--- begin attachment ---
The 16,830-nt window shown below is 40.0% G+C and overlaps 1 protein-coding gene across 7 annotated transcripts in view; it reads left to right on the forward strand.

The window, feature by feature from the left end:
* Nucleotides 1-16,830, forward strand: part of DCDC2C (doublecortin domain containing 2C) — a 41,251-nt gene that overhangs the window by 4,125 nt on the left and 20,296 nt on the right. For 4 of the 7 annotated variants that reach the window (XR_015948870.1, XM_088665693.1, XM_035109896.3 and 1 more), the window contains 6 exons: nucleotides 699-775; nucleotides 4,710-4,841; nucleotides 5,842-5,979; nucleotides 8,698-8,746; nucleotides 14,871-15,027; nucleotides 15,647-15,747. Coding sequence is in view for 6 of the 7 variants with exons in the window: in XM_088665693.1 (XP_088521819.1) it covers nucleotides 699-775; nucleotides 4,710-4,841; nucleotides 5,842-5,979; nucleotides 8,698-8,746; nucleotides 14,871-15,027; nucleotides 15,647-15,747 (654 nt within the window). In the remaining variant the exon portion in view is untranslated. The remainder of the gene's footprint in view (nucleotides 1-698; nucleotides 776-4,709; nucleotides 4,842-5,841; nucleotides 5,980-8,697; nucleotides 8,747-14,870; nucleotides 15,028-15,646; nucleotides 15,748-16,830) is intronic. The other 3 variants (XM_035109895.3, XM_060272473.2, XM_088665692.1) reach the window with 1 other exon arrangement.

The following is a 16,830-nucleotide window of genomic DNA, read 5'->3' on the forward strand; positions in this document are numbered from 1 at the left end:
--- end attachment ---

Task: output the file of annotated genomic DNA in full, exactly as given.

The 16,830-nt window shown below is 40.0% G+C and overlaps 1 protein-coding gene across 7 annotated transcripts in view; it reads left to right on the forward strand.

The window, feature by feature from the left end:
* Nucleotides 1-16,830, forward strand: part of DCDC2C (doublecortin domain containing 2C) — a 41,251-nt gene that overhangs the window by 4,125 nt on the left and 20,296 nt on the right. For 4 of the 7 annotated variants that reach the window (XR_015948870.1, XM_088665693.1, XM_035109896.3 and 1 more), the window contains 6 exons: nucleotides 699-775; nucleotides 4,710-4,841; nucleotides 5,842-5,979; nucleotides 8,698-8,746; nucleotides 14,871-15,027; nucleotides 15,647-15,747. Coding sequence is in view for 6 of the 7 variants with exons in the window: in XM_088665693.1 (XP_088521819.1) it covers nucleotides 699-775; nucleotides 4,710-4,841; nucleotides 5,842-5,979; nucleotides 8,698-8,746; nucleotides 14,871-15,027; nucleotides 15,647-15,747 (654 nt within the window). In the remaining variant the exon portion in view is untranslated. The remainder of the gene's footprint in view (nucleotides 1-698; nucleotides 776-4,709; nucleotides 4,842-5,841; nucleotides 5,980-8,697; nucleotides 8,747-14,870; nucleotides 15,028-15,646; nucleotides 15,748-16,830) is intronic. The other 3 variants (XM_035109895.3, XM_060272473.2, XM_088665692.1) reach the window with 1 other exon arrangement.

The following is a 16,830-nucleotide window of genomic DNA, read 5'->3' on the forward strand; positions in this document are numbered from 1 at the left end: